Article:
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Some Insights into the Development of Cryptocurrencies


  • Andreas Hanl

    () (University of Kassel)


Cryptocurrencies such as Bitcoin might revolutionize the economy through enabling peer-to-peer based transactions by abolishing the need for a trusted intermediary. As for now, Bitcoin remains to be the best recognized cryptocurrency, in particular in terms of market capitalization. However, as this paper shows, there are plenty of alternatives. This paper outlines the historical roots which have led to the creation of privately emitted, cryptography based digital currencies. Additionally, this paper discusses future possible hurdles of the development of cryptocurrencies and outlines features which might infl uence the success of a cryptocurrency. Insights into the beginning of cryptocurrency development are gained by analysis of the publicly available DOACC dataset. The paper does so by providing an overview of the techniques and mechanisms used by cryptocurrencies. It shows that newly created cryptocurrencies tend to be very similar in some properties in the early stages but new features and more diversity developed in more recent years. Additionally, newly created cryptocurrencies tend more and more to create a fixed number of coins before the initial announcement in order to sell these in Initial Coin Offerings. Even when the amount of premining increases over years, it remains at lower levels on the aggregate.

Suggested Citation

  • Andreas Hanl, 2018. "Some Insights into the Development of Cryptocurrencies," MAGKS Papers on Economics 201804, Philipps-Universität Marburg, Faculty of Business Administration and Economics, Department of Economics (Volkswirtschaftliche Abteilung).
  • Handle: RePEc:mar:magkse:201804

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    References listed on IDEAS

    1. Marie Briere & Kim Oosterlinck & Ariane Szafarz, 2013. "Virtual Currency, Tangible Return: Portfolio Diversification with Bitcoin," Working Papers CEB 13-031, ULB -- Universite Libre de Bruxelles.
    2. William J. Luther, 2016. "Cryptocurrencies, Network Effects, And Switching Costs," Contemporary Economic Policy, Western Economic Association International, vol. 34(3), pages 553-571, July.
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    4. David, Paul A, 1985. "Clio and the Economics of QWERTY," American Economic Review, American Economic Association, vol. 75(2), pages 332-337, May.
    5. Liebowitz, S J & Margolis, Stephen E, 1995. "Path Dependence, Lock-in, and History," Journal of Law, Economics, and Organization, Oxford University Press, vol. 11(1), pages 205-226, April.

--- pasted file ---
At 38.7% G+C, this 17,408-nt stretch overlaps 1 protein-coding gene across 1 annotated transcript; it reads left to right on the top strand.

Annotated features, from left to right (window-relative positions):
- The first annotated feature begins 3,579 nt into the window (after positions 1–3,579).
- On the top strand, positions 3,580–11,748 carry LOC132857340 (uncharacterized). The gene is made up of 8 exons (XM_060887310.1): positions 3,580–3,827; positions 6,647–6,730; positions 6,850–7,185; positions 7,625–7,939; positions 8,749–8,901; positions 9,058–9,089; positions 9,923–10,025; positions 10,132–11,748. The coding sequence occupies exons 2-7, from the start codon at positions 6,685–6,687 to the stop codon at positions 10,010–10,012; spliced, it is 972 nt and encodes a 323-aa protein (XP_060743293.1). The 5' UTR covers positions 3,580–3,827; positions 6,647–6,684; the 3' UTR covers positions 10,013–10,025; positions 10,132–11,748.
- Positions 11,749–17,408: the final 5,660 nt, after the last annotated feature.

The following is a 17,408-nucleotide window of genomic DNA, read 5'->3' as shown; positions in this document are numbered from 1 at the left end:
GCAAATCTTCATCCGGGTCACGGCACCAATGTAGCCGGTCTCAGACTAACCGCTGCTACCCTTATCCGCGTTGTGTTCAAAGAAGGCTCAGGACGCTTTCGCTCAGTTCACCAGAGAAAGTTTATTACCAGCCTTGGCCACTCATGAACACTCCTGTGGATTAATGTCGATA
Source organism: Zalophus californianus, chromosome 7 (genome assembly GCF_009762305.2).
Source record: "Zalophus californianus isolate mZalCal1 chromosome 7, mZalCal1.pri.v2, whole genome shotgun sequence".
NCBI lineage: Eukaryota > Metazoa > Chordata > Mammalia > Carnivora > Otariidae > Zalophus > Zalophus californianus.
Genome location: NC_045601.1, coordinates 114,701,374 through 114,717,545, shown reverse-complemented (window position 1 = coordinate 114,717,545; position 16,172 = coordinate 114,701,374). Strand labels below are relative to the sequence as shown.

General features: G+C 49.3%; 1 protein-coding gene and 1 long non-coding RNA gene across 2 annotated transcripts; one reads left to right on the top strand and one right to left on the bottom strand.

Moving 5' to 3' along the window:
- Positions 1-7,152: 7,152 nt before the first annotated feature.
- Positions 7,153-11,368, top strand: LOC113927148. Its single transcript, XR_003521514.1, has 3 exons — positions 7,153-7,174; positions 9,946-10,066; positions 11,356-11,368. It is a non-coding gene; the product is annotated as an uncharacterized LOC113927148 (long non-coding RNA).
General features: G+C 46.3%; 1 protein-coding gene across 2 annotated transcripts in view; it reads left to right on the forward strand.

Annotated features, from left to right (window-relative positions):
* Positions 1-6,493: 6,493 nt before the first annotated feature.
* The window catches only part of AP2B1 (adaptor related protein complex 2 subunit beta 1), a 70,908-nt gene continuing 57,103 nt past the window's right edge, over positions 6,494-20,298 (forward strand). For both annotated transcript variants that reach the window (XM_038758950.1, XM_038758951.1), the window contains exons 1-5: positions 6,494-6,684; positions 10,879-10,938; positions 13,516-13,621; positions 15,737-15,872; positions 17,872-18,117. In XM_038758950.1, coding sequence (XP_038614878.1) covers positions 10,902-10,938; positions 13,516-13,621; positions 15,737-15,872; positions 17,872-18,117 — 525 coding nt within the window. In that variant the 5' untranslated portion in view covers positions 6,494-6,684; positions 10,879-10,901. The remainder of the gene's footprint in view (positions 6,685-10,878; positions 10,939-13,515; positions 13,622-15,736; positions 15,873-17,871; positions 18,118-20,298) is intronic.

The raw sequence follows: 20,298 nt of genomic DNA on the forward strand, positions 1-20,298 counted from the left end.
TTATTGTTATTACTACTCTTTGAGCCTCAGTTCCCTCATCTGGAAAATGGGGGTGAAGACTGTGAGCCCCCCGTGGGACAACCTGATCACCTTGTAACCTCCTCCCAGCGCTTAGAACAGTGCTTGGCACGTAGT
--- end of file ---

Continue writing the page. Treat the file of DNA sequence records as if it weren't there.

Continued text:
6. Neil Gandal & Hanna Halaburda, 2014. "Competition in the Cryptocurrency Market," Working Papers 14-17, NET Institute.
    7. repec:sol:spaper:2013/226296 is not listed on IDEAS
    8. John P. Conley, 2017. "Blockchain and the Economics of Crypto-tokens and Initial Coin Offerings," Vanderbilt University Department of Economics Working Papers 17-00008, Vanderbilt University Department of Economics.
    9. Ali, Robleh & Barrdear, John & Clews, Roger & Southgate, James, 2014. "The economics of digital currencies," Bank of England Quarterly Bulletin, Bank of England, vol. 54(3), pages 276-286.
    10. Barrdear, John & Kumhof, Michael, 2016. "The macroeconomics of central bank issued digital currencies," Bank of England working papers 605, Bank of England.
    11. Dong He & Karl F Habermeier & Ross B Leckow & Vikram Haksar & Yasmin Almeida & Mikari Kashima & Nadim Kyriakos-Saad & Hiroko Oura & Tahsin Saadi Sedik & Natalia Stetsenko & Concha Verdugo Yepes, 2016. "Virtual Currencies and Beyond; Initial Considerations," IMF Staff Discussion Notes 16/3, International Monetary Fund.
    12. Ben Fung & Hanna Halaburda, 2016. "Central Bank Digital Currencies: A Framework for Assessing Why and How," Discussion Papers 16-22, Bank of Canada.
    13. Andreas Hanl & Jochen Michaelis, 2017. "Kryptowährungen — ein Problem für die Geldpolitik?
      [Cryptocurrencies: A Monetary Policy Problem?]
      ," Wirtschaftsdienst, Springer;German National Library of Economics, vol. 97(5), pages 363-370, May.
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    More about this item


    Cryptocurrency; Bitcoin; Blockchain; Cryptography; Digital Money; E-Money;

    JEL classification:

    • E40 - Macroeconomics and Monetary Economics - - Money and Interest Rates - - - General
    • E42 - Macroeconomics and Monetary Economics - - Money and Interest Rates - - - Monetary Sytsems; Standards; Regimes; Government and the Monetary System

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